Names Categorized "towns"

This is a list of names in which the categories include towns.
Filter Results  
  more options (1)
AINHOA f Basque
From the name of a town in southwest France where there is a famous image of the Virgin Mary.
ALEXANDER m English, German, Dutch, Swedish, Norwegian, Danish, Icelandic, Hungarian, Slovak, Biblical, Ancient Greek (Latinized), Greek Mythology (Latinized)
Latinized form of the Greek name Αλεξανδρος (Alexandros), which meant "defending men" from Greek αλεξω (alexo) "to defend, help" and ανηρ (aner) "man" (genitive ανδρος). In Greek mythology this was another name of the hero Paris, and it also belongs to several characters in the New Testament. However, the most famous bearer was Alexander the Great, king of Macedon. In the 4th century BC he built a huge empire out of Greece, Egypt, Persia, and parts of India. Due to his fame, and later medieval tales involving him, use of his name spread throughout Europe.... [more]
ALTON m English
From an Old English surname that was derived from a place name meaning "town at the source of the river".
AVILA f Ancient Germanic
Derived from the Germanic element avi, of unknown meaning, possibly "desired". This name is also given in honour of the 16th-century mystic Saint Teresa of Ávila, Ávila being the name of the town in Spain where she was born.
BENTLEY m English
From a surname that was from a place name, itself derived from Old English beonet "bent grass" and leah "woodland, clearing". Various towns in England bear this name.
CARISSA f English
Variant of CHARISSA.
DEVEREUX m English (Rare)
From an English surname, of Norman French origin, meaning "from Evreux". Evreux is a town in France.
ELEA f English
Short form of ELEANOR. This was also the name of an ancient Italian town (modern Velia) that is well known for being the home of the philosopher Parmenides and his student Zeno of Elea, who was famous for his paradoxes.
ERSKINE m Scottish, Irish, English (Rare)
From a surname that was originally derived from the name of a Scottish town meaning "projecting height" in Gaelic. A famous bearer of the name was the Irish novelist and nationalist Erskine Childers (1870-1922).
GILBERT m English, French, Dutch, German, Ancient Germanic
Means "bright pledge", derived from the Germanic elements gisil "pledge, hostage" and beraht "bright". The Normans introduced this name to England, where it was common during the Middle Ages. It was borne by a 12th-century British saint, the founder of the religious order known as the Gilbertines.
LATONA f Roman Mythology
Latin form of LETO.
LORETO f & m Italian, Spanish
From the name of a town in Italy, originally called Lauretum in Latin, meaning "laurel grove". Supposedly in the 13th century the house of the Virgin Mary was miraculously carried by angels from Nazareth to the town.
MARGAUX f French
Variant of MARGOT influenced by the name of the wine-producing French town. It was borne by Margaux Hemingway (1954-1996), granddaughter of author Ernest Hemingway, who had it changed from Margot.
MARIEL f English
Diminutive of MARY influenced by MURIEL. In the case of actress Mariel Hemingway (1961-), the name is from the Cuban town of Mariel.
MARILAG f Filipino, Tagalog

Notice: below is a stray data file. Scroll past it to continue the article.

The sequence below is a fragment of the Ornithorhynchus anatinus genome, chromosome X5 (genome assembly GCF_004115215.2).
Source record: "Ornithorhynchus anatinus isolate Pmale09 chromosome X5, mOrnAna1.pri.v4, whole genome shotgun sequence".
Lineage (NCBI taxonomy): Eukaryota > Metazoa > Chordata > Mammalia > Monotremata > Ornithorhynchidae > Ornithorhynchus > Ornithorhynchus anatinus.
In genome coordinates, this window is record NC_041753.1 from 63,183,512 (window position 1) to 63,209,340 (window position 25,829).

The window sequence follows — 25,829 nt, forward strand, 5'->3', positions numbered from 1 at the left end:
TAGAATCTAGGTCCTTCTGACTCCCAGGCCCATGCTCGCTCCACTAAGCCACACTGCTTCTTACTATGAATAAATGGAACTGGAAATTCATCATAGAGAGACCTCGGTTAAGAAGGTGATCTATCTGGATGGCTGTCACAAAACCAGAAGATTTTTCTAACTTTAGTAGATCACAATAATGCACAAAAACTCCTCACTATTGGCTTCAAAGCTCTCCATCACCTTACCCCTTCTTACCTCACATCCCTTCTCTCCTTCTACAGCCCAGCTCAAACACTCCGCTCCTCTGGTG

Means "beautiful, gorgeous" in Tagalog.
MELVILLE m English
From a Scottish surname that was originally from a Norman French place name meaning "bad town". A famous bearer of the surname was the American author Herman Melville (1819-1891), who wrote several novels including 'Moby-Dick'.
MURIEL f English, French, Irish
Medieval English form of a Celtic name that was probably related to the Irish name MUIRGEL. The Normans brought it to England from Brittany. In the modern era it was popularized by a character from Dinah Craik's novel 'John Halifax, Gentleman' (1856).
NYSSA f Various
From the name of an ancient town of Asia Minor where Saint Gregory was bishop. Nyssa is also the genus name of a type of tree, also called the Tupelo.
PAISLEY f English (Modern)
From a Scottish surname, originally from the name of a town, which may ultimately be derived from Latin basilica "church". This is also a word (derived from the name of that same town) for a type of pattern commonly found on fabrics.
QUINTON m English
Variant of QUENTIN, also coinciding with an English surname meaning "queen's town" in Old English.
ROCHELLE f English
From the name of the French city La Rochelle, meaning "little rock". It first became commonly used as a given name in America in the 1930s, probably due to the fame of actress Rochelle Hudson (1914-1972) and because of the similarity to the name Rachel.
RYAN m Irish, English
From an Irish surname that was derived from Ó Riain meaning "descendant of Rían". The given name Rían probably means "little king" (from Irish "king" combined with a diminutive suffix).
SEYMOUR m English
From a Norman surname that originally belonged to a person coming from the French town of Saint Maur (which means "Saint MAURUS").
UXUE f Basque
From the Basque name of the Spanish town of Ujué where there is a church dedicated to the Virgin Mary. Its name is derived from Basque usoa "dove".
WARREN m English
From an English surname that was derived either from Norman French warrene meaning "animal enclosure", or else from the town of La Varenne in Normandy. This name was borne by the American president Warren G. Harding (1865-1923).